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his renuncia An executor cannot in part refuse. He must refuse tion cannot be in part :
entirely, or not at all (s). An exception has been supposed to exist in the case of his testator being executor to another person; for there, it has been said, he might well assent to be executor to the one testator, and refuse for the other. But the established practice of the Prerogative Court is to
the contrary (t). The renuncia- It is the practice of the prerogative office of Canterbury, tion will not be received not to receive the renunciation of a party, unless it be panied by the accompanied by the original Will of the deceased, probate of Will.
which it purports to renounce (u).
The consequence of Renunciation by an Executor.
The renuncia- An executor, who has renounced, may, at any time before tion may be retracted at
the grant of administration cum testamento annexo has any time be
passed the Seal of the Court, retract his renunciation (x). fore administration And even an executor, who had renounced in order to granted.
become a witness in a suit commenced touching the validity of the Will, might, at the termination of such suit, retract his renunciation, and take probate of the Will(y): but this could not be done without the consent of all parties in
Court (2) Where there is
If there be a sole executor appointed who renounces, or a sole executor, several executors, who all renounce, administration cum or several, who
the executor neglects probate for a Harrison, 4 Notes of Cas. 455,
(t) Ante, p. 242, note (7). of the retractation in such a case
(u) In the goods of Fenton, 3 had always presented difficulties to Add. 35,
his mind: The executor was allowed (2) McDonnell v. Prendergast, to renounce, for the purpose of 3 Hagg. 212, cited and recognised being examined as a witness, to by Sir H. Jenner Fust in Harrison forward the ends of justice, and
testamento annexo will thereupon be granted to another (a), all renounce,
and adminisand the sole executor in the one case, and each of the tration is several executors in the other, thereupon become incapable granted : of being at any time afterwards admitted to the executorship (b). It has indeed been said, that such incapacity lasts only during the life of such administrator, and that after his death, the renunciation may be retracted (c). But in a the renuncia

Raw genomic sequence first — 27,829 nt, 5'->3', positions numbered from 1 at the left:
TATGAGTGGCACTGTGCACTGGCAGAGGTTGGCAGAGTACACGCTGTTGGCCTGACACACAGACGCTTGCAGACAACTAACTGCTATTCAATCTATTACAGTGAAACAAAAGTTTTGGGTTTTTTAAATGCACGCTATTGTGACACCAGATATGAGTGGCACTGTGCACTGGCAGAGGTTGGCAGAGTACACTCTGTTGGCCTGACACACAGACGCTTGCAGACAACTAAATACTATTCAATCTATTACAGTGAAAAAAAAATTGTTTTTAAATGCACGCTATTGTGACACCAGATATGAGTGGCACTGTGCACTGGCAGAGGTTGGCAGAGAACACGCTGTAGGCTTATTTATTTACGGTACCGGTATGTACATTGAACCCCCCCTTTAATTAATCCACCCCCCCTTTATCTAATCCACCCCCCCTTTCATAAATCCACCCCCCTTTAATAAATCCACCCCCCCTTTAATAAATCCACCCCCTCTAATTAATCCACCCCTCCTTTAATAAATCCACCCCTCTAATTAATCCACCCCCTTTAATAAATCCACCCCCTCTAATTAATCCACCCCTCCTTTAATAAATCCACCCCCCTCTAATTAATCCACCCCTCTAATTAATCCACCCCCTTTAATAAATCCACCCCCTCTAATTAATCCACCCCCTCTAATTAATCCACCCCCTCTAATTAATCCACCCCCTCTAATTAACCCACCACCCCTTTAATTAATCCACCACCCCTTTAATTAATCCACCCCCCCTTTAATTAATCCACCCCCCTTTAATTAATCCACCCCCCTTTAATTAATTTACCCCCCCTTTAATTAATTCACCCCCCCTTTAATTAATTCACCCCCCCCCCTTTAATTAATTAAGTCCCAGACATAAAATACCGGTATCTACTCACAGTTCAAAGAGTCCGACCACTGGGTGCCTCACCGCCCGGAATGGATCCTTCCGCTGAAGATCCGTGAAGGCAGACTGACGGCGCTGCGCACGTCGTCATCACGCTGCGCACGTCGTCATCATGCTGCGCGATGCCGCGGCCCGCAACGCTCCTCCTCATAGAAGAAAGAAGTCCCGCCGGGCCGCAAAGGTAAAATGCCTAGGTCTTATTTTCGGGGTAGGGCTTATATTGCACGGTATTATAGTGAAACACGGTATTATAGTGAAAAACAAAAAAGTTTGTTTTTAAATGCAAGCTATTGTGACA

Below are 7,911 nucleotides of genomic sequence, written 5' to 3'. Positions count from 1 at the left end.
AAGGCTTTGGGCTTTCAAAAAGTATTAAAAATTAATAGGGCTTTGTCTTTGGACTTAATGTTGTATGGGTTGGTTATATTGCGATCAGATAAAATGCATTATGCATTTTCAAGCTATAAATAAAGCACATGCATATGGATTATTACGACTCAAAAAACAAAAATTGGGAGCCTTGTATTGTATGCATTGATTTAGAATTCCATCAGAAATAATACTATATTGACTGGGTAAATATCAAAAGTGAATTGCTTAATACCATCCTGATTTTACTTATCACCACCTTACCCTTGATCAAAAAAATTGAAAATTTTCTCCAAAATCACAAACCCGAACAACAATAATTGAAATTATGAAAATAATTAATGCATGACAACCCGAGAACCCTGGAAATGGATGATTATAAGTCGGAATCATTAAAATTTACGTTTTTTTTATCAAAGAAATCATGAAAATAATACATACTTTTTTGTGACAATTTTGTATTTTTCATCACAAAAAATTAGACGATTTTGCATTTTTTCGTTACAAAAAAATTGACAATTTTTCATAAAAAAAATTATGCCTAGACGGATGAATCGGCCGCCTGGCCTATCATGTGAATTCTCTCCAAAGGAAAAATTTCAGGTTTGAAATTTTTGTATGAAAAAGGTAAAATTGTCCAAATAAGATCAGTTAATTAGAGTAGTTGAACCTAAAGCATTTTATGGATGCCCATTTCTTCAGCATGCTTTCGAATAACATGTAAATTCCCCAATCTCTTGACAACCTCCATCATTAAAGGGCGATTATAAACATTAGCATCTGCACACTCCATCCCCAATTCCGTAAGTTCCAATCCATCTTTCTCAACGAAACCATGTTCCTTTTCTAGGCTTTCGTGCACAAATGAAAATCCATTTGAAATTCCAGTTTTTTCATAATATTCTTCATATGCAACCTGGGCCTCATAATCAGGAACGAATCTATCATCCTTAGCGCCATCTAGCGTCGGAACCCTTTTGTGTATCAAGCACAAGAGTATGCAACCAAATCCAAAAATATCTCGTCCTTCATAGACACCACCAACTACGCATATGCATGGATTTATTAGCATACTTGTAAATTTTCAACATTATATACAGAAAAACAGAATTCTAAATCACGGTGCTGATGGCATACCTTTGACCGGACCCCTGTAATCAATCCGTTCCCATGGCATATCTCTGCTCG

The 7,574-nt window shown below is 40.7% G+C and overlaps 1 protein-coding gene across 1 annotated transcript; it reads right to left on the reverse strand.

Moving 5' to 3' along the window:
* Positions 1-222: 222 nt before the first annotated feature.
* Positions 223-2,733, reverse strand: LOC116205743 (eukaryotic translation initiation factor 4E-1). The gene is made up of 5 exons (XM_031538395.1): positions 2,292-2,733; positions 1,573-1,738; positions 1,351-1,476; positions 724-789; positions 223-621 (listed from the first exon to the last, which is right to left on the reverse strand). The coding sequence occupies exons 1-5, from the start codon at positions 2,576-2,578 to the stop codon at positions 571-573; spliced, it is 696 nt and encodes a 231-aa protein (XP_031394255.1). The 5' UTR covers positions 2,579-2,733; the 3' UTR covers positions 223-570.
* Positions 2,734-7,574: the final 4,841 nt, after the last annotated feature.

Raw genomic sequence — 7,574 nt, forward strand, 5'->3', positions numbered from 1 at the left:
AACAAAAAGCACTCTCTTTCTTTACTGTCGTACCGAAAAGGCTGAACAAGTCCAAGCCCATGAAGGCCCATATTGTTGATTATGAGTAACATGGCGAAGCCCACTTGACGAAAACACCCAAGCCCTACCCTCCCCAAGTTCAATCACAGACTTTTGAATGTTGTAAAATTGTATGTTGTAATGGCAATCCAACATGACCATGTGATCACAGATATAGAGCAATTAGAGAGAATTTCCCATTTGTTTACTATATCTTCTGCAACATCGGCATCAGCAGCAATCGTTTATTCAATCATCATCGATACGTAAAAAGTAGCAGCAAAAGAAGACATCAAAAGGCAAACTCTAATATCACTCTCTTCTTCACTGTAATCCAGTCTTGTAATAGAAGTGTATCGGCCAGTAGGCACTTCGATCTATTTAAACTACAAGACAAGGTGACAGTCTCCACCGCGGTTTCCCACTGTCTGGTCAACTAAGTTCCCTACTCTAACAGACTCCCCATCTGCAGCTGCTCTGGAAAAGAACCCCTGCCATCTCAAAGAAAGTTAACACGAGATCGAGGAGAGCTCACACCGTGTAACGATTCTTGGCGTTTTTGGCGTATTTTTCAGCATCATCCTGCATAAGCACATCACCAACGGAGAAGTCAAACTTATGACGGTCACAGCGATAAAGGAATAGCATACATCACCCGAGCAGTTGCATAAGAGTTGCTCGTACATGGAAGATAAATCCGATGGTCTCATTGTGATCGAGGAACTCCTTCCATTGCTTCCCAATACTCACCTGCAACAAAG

tion can never modern case, where there were two executors, who had both be retracted : renounced, and administration cum testamento annexo had been granted, one of the executors, upon the death of such administrator, wished to retract his renunciation, and to be admitted to take probate as executor; and in support of the motion for that purpose, it was urged, that an executor, after renunciation and administration granted, had still a right to probate whenever a vacancy occurred in the representation of the deceased : But the Court refused to accede to the motion, on an objection of the inconvenience that might occur in other quarters from chains of executorship once broken being thus suffered to revive : Should this deceased, for instance, have been the surviving executor of other testators, and should administrations have been granted of their effects on the renunciation of his executors, if the chain of executorship were to revive, as proposed, there would be double and conflicting representation of such testators; the one by grant of administration, as above; the other by the revived chain of executorship (d). then was allowed to retract for the sequence merely of the default of benefit of the estate: Ibid.
the executor to come in to prove (a) If there are several execu- the Will on the above-mentioned tors, they must all duly renounce, process of citation, he has a right before administration with the Will at any future time to appear and annexed can be granted : 1 Roll. prove the Will, and cause the adAbr. 907, pl. 6. Toller, 44.
ministration to be revoked: Go(6) Broker v. Charter, Cro. Eliz. dolph. Pt. 2, c. 31, s. 3. Wentw. 92. S. C. Owen, 44. Moor, 272, by Off. Ex. 92, 14th edit. Baxter and the name of Bewacorne v. Carter, Bale's case, 1 Leon. 90. 1 Leon. 135. Wentw. Off. Ex. 95, (c) Toller, 42. 2 Roberts. 14th edit. Hensloe's case, 9 Co. Wills, 171. 37, a. Touchst. 466. Robinson v. (d) In the goods of Thornton, Pett, 3 P. Wms. 251. But if ad- Add. 273. mini ation be committed in con
but where But where there are several executors, and some renounce there are several executors,
before the Ordinary, and one or more prove the Will, the and some re
renunciation is not peremptory: such as refuse, however nounce, and others prove
formally, may, at a subsequent time, come in and admithe Will :
nister (e): and although they have never acted during the
lives, they may assume the executorship after the death, of the renuncia
their co-executors (f). And it has been considered that if tion is not
administration be committed to another, before refusal by peremptory :